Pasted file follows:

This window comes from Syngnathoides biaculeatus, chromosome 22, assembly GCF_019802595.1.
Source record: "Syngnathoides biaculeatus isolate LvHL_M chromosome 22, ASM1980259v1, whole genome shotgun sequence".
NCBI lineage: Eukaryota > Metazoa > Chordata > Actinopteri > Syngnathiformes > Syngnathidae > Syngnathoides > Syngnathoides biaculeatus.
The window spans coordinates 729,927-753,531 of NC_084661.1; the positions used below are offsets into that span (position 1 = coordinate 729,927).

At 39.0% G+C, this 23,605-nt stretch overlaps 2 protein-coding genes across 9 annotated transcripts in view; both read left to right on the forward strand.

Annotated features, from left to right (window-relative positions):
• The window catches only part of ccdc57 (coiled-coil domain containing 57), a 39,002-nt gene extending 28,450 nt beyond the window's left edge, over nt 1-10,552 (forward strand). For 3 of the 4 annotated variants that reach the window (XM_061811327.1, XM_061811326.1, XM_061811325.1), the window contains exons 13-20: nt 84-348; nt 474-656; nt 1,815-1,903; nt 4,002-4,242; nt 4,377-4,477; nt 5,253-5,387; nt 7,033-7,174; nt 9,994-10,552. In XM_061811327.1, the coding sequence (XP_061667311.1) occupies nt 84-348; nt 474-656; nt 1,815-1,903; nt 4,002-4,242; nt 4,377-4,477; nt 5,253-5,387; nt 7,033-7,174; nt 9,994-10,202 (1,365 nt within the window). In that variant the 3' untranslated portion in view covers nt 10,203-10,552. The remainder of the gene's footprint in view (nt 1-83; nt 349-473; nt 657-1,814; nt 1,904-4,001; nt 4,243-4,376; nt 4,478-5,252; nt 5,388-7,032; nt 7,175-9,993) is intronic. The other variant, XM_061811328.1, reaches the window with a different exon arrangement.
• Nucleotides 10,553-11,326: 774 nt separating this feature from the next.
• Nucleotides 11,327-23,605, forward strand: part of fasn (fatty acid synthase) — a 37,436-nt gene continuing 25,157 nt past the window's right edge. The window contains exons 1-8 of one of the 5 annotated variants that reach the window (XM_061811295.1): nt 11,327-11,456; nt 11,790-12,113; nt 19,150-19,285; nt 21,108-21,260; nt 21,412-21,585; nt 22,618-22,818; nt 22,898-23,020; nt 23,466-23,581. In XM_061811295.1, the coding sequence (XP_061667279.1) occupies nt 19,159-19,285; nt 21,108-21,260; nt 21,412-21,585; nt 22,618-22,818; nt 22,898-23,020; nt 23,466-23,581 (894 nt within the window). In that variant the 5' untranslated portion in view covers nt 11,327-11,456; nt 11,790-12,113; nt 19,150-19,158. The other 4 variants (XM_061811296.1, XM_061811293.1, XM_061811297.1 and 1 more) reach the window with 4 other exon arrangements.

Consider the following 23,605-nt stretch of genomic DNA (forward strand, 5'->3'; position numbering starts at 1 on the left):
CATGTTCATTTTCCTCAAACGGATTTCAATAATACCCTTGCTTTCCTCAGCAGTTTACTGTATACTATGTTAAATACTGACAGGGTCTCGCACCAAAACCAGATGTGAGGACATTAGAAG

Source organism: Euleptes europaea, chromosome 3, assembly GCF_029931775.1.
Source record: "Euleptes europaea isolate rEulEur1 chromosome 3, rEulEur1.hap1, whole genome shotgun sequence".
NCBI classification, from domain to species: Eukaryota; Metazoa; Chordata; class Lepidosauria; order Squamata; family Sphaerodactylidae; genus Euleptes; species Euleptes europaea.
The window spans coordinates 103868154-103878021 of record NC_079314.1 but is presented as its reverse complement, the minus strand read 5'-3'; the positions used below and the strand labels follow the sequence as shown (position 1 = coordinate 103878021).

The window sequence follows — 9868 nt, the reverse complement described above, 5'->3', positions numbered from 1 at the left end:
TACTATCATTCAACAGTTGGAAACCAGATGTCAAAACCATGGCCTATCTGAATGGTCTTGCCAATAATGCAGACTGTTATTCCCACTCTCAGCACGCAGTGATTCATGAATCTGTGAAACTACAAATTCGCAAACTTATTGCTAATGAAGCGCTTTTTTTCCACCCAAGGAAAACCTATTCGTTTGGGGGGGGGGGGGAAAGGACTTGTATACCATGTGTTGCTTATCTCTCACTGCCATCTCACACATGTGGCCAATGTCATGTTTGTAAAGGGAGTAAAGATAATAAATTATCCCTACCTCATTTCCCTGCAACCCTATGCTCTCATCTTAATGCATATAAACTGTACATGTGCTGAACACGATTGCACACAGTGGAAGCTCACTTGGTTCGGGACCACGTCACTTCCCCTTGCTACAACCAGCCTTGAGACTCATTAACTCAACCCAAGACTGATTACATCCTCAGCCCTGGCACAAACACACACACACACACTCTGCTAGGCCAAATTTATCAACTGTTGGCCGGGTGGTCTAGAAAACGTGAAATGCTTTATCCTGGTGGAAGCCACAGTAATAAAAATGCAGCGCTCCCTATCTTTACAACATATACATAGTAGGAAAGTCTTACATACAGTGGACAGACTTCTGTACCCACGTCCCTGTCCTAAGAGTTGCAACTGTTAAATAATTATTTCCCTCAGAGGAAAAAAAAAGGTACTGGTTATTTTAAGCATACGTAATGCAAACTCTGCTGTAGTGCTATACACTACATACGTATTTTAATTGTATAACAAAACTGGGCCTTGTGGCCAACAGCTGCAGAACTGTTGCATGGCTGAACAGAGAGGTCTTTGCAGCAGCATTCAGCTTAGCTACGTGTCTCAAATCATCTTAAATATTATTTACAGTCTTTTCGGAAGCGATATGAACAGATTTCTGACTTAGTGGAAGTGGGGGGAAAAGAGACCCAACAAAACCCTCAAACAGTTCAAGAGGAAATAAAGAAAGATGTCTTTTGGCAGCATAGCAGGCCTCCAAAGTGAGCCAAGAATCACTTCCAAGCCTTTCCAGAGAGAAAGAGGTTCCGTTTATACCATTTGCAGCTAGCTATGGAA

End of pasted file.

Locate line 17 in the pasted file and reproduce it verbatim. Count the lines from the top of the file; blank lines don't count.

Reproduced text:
TACTATCATTCAACAGTTGGAAACCAGATGTCAAAACCATGGCCTATCTGAATGGTCTTGCCAATAATGCAGACTGTTATTCCCACTCTCAGCACGCAGTGATTCATGAATCTGTGAAACTACAAATTCGCAAACTTATTGCTAATGAAGCGCTTTTTTTCCACCCAAGGAAAACCTATTCGTTTGGGGGGGGGGGGGAAAGGACTTGTATACCATGTGTTGCTTATCTCTCACTGCCATCTCACACATGTGGCCAATGTCATGTTTGTAAAGGGAGTAAAGATAATAAATTATCCCTACCTCATTTCCCTGCAACCCTATGCTCTCATCTTAATGCATATAAACTGTACATGTGCTGAACACGATTGCACACAGTGGAAGCTCACTTGGTTCGGGACCACGTCACTTCCCCTTGCTACAACCAGCCTTGAGACTCATTAACTCAACCCAAGACTGATTACATCCTCAGCCCTGGCACAAACACACACACACACACTCTGCTAGGCCAAATTTATCAACTGTTGGCCGGGTGGTCTAGAAAACGTGAAATGCTTTATCCTGGTGGAAGCCACAGTAATAAAAATGCAGCGCTCCCTATCTTTACAACATATACATAGTAGGAAAGTCTTACATACAGTGGACAGACTTCTGTACCCACGTCCCTGTCCTAAGAGTTGCAACTGTTAAATAATTATTTCCCTCAGAGGAAAAAAAAAGGTACTGGTTATTTTAAGCATACGTAATGCAAACTCTGCTGTAGTGCTATACACTACATACGTATTTTAATTGTATAACAAAACTGGGCCTTGTGGCCAACAGCTGCAGAACTGTTGCATGGCTGAACAGAGAGGTCTTTGCAGCAGCATTCAGCTTAGCTACGTGTCTCAAATCATCTTAAATATTATTTACAGTCTTTTCGGAAGCGATATGAACAGATTTCTGACTTAGTGGAAGTGGGGGGAAAAGAGACCCAACAAAACCCTCAAACAGTTCAAGAGGAAATAAAGAAAGATGTCTTTTGGCAGCATAGCAGGCCTCCAAAGTGAGCCAAGAATCACTTCCAAGCCTTTCCAGAGAGAAAGAGGTTCCGTTTATACCATTTGCAGCTAGCTATGGAA